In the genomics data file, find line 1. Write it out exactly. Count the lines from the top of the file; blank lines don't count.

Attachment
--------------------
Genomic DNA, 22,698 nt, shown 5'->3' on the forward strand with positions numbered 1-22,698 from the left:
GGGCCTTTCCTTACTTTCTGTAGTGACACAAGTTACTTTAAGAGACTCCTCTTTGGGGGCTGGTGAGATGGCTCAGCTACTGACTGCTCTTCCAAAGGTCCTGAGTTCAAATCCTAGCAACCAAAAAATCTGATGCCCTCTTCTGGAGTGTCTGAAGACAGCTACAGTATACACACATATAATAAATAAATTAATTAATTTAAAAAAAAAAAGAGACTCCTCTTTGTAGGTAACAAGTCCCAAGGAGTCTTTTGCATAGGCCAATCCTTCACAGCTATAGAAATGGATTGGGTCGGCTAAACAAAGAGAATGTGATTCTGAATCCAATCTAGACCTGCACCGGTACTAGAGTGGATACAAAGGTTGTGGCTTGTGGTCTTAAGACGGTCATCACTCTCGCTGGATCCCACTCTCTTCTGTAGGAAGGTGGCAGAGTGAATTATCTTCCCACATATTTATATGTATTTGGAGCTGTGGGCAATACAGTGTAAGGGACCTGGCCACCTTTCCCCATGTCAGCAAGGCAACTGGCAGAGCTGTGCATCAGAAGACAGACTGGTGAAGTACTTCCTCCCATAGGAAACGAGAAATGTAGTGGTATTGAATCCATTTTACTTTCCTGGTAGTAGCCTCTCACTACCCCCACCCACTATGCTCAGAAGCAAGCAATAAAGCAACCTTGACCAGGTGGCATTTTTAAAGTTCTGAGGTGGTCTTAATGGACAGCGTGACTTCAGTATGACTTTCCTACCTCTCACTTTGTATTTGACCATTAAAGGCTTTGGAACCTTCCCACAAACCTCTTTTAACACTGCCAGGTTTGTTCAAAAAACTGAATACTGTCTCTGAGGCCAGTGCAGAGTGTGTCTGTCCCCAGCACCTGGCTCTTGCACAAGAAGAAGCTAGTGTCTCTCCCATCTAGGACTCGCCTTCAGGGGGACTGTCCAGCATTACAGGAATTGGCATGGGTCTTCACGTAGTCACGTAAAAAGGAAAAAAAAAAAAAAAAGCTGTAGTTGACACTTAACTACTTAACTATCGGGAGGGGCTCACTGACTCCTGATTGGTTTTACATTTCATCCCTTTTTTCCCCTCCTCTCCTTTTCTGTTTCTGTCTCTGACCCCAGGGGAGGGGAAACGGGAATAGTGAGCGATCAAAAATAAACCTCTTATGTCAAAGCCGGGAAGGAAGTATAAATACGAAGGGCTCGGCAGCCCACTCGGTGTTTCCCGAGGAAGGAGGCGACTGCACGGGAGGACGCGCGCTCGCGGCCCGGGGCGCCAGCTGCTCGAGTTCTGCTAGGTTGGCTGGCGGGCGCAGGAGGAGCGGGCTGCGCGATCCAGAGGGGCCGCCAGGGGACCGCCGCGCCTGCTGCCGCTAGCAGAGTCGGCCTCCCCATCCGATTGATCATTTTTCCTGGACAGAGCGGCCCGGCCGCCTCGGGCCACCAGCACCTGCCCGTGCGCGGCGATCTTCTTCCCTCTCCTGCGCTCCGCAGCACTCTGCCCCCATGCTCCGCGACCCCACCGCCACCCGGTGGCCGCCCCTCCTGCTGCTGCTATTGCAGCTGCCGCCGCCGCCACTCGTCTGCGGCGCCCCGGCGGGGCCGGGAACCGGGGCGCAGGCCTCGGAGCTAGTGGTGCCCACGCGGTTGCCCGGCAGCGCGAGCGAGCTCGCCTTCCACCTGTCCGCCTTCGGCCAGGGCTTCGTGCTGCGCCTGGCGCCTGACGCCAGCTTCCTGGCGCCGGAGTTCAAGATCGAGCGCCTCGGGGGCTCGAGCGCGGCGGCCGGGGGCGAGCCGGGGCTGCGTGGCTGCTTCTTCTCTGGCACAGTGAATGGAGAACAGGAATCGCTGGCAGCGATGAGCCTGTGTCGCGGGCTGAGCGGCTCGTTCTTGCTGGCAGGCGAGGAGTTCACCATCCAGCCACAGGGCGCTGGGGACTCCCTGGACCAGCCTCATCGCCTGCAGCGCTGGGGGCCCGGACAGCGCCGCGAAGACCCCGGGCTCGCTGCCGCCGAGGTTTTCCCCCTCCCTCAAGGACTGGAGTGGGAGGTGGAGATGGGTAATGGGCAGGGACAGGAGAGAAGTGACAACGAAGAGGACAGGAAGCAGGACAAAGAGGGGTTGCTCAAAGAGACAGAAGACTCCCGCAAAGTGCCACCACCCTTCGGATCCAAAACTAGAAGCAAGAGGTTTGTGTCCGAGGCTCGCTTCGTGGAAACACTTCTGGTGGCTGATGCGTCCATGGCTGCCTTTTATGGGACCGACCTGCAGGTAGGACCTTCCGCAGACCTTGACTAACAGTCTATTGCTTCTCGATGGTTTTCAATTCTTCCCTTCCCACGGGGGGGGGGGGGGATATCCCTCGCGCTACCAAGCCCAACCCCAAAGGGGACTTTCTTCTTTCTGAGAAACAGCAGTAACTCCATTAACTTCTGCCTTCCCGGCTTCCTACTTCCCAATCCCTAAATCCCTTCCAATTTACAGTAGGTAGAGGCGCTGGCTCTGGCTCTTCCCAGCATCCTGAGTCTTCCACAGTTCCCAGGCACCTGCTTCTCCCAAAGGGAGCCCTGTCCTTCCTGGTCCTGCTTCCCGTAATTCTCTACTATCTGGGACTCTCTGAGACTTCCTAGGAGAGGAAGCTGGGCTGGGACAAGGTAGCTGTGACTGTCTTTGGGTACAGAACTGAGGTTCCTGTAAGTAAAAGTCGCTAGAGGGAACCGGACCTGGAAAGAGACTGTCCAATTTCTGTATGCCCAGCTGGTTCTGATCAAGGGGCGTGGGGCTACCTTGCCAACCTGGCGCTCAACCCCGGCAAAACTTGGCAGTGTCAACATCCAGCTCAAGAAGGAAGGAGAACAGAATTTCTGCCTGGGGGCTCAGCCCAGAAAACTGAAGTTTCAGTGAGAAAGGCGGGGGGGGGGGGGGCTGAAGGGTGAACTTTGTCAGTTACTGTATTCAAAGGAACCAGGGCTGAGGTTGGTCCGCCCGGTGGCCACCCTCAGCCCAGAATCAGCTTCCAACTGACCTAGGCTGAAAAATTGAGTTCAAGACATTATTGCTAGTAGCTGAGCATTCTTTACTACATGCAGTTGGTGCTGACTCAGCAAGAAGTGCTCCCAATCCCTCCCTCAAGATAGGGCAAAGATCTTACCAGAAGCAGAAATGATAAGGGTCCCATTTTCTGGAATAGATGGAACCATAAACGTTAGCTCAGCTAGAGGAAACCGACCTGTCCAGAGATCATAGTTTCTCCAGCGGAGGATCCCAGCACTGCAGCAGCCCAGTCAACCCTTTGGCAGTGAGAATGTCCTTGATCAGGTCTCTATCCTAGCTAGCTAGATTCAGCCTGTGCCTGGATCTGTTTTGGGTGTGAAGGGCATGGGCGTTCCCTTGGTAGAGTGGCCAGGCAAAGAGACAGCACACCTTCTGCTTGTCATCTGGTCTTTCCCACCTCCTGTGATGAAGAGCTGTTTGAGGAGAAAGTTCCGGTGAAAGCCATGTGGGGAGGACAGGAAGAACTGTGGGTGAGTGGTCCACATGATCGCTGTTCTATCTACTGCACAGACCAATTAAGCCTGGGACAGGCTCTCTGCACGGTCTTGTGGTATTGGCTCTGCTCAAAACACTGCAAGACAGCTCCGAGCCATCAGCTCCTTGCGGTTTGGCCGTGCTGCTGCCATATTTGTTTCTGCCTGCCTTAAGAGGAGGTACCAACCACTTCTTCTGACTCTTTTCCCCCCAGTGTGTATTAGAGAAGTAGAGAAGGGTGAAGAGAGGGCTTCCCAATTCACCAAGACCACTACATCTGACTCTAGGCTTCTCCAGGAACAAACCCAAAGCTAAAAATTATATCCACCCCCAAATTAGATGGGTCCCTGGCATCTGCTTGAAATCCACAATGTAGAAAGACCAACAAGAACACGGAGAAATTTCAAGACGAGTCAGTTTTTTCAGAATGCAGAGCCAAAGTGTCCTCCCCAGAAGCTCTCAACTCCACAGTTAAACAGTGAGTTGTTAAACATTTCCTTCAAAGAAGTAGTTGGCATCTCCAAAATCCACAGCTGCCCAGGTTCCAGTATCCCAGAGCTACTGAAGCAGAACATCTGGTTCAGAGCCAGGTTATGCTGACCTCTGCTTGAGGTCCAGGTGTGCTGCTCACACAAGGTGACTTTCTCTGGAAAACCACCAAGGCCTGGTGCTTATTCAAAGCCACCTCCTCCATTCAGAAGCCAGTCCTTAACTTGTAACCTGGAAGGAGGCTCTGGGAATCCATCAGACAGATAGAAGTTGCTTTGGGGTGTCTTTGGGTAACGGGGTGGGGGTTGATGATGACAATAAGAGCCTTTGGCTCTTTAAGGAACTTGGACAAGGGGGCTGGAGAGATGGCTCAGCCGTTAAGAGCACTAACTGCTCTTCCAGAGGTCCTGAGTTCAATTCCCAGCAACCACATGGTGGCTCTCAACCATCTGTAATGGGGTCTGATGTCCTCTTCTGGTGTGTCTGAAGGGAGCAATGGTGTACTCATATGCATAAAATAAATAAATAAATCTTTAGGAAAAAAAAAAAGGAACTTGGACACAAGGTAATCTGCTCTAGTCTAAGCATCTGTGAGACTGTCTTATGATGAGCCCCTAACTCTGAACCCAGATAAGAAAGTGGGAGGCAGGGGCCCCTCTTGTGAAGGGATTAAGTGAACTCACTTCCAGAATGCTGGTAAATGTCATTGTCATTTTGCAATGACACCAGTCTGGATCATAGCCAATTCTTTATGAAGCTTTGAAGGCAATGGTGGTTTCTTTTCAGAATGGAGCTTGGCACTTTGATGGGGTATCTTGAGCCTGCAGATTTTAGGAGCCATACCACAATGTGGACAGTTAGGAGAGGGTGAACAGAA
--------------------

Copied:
Genomic DNA, 22,698 nt, shown 5'->3' on the forward strand with positions numbered 1-22,698 from the left: